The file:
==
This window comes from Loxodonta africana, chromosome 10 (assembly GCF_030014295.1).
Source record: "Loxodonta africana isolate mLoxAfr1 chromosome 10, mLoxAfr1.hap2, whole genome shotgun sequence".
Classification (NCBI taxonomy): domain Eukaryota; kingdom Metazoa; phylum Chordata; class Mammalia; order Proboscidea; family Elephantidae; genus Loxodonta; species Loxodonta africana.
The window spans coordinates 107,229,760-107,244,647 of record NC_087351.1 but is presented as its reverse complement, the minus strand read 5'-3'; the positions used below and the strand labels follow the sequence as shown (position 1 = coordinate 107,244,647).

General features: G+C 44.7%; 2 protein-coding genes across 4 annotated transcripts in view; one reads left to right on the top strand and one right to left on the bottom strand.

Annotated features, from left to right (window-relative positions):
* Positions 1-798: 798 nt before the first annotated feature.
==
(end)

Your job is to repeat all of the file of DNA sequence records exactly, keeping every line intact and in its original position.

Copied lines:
This window comes from Loxodonta africana, chromosome 10 (assembly GCF_030014295.1).
Source record: "Loxodonta africana isolate mLoxAfr1 chromosome 10, mLoxAfr1.hap2, whole genome shotgun sequence".
Classification (NCBI taxonomy): domain Eukaryota; kingdom Metazoa; phylum Chordata; class Mammalia; order Proboscidea; family Elephantidae; genus Loxodonta; species Loxodonta africana.
The window spans coordinates 107,229,760-107,244,647 of record NC_087351.1 but is presented as its reverse complement, the minus strand read 5'-3'; the positions used below and the strand labels follow the sequence as shown (position 1 = coordinate 107,244,647).

General features: G+C 44.7%; 2 protein-coding genes across 4 annotated transcripts in view; one reads left to right on the top strand and one right to left on the bottom strand.

Annotated features, from left to right (window-relative positions):
* Positions 1-798: 798 nt before the first annotated feature.